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Give Breaths for CPR?

We hear a version of that question before just about every CPR and AED class we teach. The answer is a bit yes and no… To be clear, for successful CPR course completion, rescue breaths with CPR is required.

Here are 2 things you need to know about rescue breaths with CPR:

What is compression-only CPR and why is it even a thing?

When an adult or adolescent has a sudden cardiac arrest (SCA), the person becomes unresponsive and stops breathing. The person’s body is still loaded with oxygen, it’s just that the heart has stopped beating and the oxygen is not being circulated.

‘Compression-only’ or ‘hands-only’ CPR is chest compressions without rescue breaths. It is a public service initiative for untrained rescuers to easily learn how to call 911 and then provide immediate chest compressions when they witness an SCA of an adult or adolescent.

Increasing bystander compression-only CPR rates should help increase survival of out-of-hospital SCA. Studies show that there is some air exchange with compression-only CPR. Besides, rescue breaths are tough enough for trained rescuers, let alone untrained.

If compression-only CPR works, why are rescue breaths required for CPR training?

Compression-only CPR does work, but only for a very specific type of cardiac arrest: Witnessed SCA of an adult or adolescent. Physiologically speaking, CPR with rescue breaths is better overall.

In some circumstances, compression-only CPR is not recommended:

  • Child and infant CPR: Most causes of pediatric cardiac arrest are related to respiratory failure, or more simply put, breathing stops first. Children, generally speaking, are healthy and don’t have cardiac issues. When a child or infant needs CPR it’s usually because of a severe breathing problem. Once a child or infant is in cardiac arrest, the oxygen level is already severely depleted, making rescue breaths with CPR very important.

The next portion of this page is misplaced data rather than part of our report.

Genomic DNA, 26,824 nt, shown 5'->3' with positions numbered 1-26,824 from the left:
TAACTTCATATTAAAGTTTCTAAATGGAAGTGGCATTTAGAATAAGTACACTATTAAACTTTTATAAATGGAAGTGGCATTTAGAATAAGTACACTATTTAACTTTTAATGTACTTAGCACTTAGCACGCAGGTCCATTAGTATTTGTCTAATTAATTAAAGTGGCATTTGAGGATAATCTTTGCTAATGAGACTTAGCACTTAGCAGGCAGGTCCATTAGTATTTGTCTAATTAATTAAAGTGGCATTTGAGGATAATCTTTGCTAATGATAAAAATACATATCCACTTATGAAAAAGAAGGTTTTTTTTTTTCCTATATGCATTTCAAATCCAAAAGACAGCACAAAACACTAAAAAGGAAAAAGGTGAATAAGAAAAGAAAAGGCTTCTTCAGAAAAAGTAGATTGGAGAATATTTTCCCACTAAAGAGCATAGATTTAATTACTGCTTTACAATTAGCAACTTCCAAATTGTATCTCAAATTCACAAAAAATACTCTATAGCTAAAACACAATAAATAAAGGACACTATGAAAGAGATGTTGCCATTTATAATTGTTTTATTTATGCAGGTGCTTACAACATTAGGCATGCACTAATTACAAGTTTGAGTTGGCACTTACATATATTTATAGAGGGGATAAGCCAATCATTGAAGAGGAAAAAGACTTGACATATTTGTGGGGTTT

• Respiratory failure leading to cardiac arrest: Drowning, overdose, choking, trauma, and sudden illnesses like severe allergic reaction and asthma attacks cause some cardiac arrests. In these cases the oxygen level is also severely depleted. Breaths are needed with chest compressions.

  • Unwitnessed cardiac arrest: When cardiac arrest is unwitnessed, the person may have been down for a while. Like the circumstances above, the body is oxygen-depleted and the person will benefit more from CPR with rescue breaths than with compression-only CPR.

An Instructor’s job is to teach traditional CPR, which includes rescue breaths. At the scene, the student becomes the rescuer and he or she will decide whether or not to give breaths. At the end of the day, students should understand that compressions without breaths is much better than doing nothing, but compressions with breaths give the best odds for survival (and are needed to get certified in CPR)!

Credit: EMS Safety Services

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